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3.15.2013

Spring Training Rundown: Tribe Shaking Into Spring

Nino Colla | Friday, March 15, 2013 | | | | | | | | | | | | Best Blogger Tips

Yes we love the Cleveland Indians and we focus on them 99 percent of the time. The one percent representing whoever they face or are involved with.

But if you know me, I like to talk about other teams and what they are doing. I do it frequently and I mostly enjoy looking at the AL Central. When you face those four other teams almost 20 times a year each, well, it becomes really important.

Since he's been with the Royals I have hounded Luke Hochevar. Why? Well, he's a Royal, and was the number one overall pick, and he has big ears and he always looks like his hat is over-sized. Okay that last one is just mean, but Hochevar is someone the Indians have beat up on in the past and it's fun to see how a guy like that progresses for a team that has a good offense, but needs pitching.

To put it into perspective he would barely be a four-five guy on the Indians, yet for the Royals they hinge on him doing something. Granted, that isn't saying much because the Indians don't have a whole lot to boast, but the guy's career 5.39 ERA speaks for itself. That's over several seasons, not just one or a few months.

And now the Royals seem to think that if they trade him, they'll net a good return?

I'm just gonna go ahead and laugh at that and wonder if we the Indians could dump Ubaldo on them and save themselves the "Will he/won't he" drama that will certainly surround him this year.

I of course say the hopes that I can copy-paste that statement three months from now and say, "See, look what I said, that would have been a stupid stupid thing to do if the Indians listened to me."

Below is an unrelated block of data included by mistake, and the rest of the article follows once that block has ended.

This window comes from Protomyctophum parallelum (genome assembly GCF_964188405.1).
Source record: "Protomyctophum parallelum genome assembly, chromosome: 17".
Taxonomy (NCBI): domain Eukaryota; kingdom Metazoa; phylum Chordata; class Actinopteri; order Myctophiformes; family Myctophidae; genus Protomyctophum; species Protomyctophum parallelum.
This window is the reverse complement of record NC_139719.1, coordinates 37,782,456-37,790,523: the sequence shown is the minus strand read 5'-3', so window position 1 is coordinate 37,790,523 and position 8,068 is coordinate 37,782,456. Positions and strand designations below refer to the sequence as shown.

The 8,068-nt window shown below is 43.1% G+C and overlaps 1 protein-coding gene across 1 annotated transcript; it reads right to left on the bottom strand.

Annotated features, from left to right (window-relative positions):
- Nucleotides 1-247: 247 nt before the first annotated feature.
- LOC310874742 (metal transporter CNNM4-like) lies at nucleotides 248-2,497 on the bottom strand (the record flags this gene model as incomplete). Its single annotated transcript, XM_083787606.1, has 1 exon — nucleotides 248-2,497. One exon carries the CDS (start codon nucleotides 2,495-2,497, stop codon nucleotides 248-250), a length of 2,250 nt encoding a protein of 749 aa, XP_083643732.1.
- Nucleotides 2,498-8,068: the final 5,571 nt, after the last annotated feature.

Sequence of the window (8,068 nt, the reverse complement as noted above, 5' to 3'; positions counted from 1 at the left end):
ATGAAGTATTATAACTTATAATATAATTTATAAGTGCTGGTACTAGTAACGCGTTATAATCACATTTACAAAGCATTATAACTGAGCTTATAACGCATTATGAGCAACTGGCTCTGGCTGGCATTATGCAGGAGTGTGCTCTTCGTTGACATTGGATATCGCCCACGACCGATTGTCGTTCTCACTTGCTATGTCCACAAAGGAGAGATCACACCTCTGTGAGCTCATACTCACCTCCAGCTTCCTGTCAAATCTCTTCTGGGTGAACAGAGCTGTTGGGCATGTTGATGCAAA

And we know the Indians most certainly do not listen to me. Thank...God...

[#TRIBESHAKE]



Listen to me?

That is Terry Francona salsa dancing.

Nick Swisher trying not to laugh.

And Jason Giambi looking uncomfortable because he probably was getting ready to laugh.

This is a dream come true. It really is. I wanted it to happen and with little effort on my part, it happened. Of course, it wasn't because of my effort, it was because of Swisher, but I like to think I helped inspire this dream come true. Or not, either way. I did create the hashtag, so I'll take that. I didn't want credit, I just wanted it to happen. I'm being completely sarcastic right now. Remember, the Indians shouldn't be listening to me.

What I do have to say is that there were some well executed costumes. Tribe Vibe has the whole list. And now I will grade them. I'm very much a Harlem Shake expert, and I'm not being sarcastic now. I've watched many Harlem Shake videos, I know what I'm doing. I'm certified.

Jason Giambi as Greenman: Giambino is a big guy, but he pulled off a good Greenman. He missed some key moves, but the sitting and laying down still while everyone was dancing was a nice "weird" factor that every good Harlem Shake needs.

Nick Swisher as James Laurinaitis: He struck a Heisman pose and did some pushups, also some original Nick Swisher moves, and he organized the whole thing, so, A+.

Terry Francona as Baby: The salsa dancing to kick it off was good enough, but to continue in his participation by donning a baby costume and joining in the madness makes him cooler. It makes up for his go-to move being the cabbage patch.

Jason Kipnis as Parrot: Not only is the Parrot costume awesome, Kipnis did the worm while wearing it. It's a contradiction in the finest form, but well played by The JK Kid.

Rich Hill as The Easter Bunny: Although Lou Marson was a bunny, Rich Hill was the one hopping around (as the subject of yesterday's LOLTribe) and lifting weights. His scene stealing was appreciated.

Matt Capps, Matt Langwell & Zach McAllister as Penguins: Probably the most underrated portion of this Harlem Shake are the Penguins waddling around.

Sandy Alomar Jr. as a Prisoner: Sandy got moves with a decent shimmy around the 48 second mark. Not only that, he starts out the Harlem Shaking by stabbing the hot dog (Nick Hagadone).

Lonnie Chisenhall as Baby Mario: I'm not really sure why he has a diaper on and a Mario hat, so I'm just going to assume he's a Baby Mario? Either way, Lonnie definitely has the best dance moves, doing "the sprinkler" at the 37 second mark, and some move I don't even know what to call at the 49 second mark.

And finally, the best costume award goes to: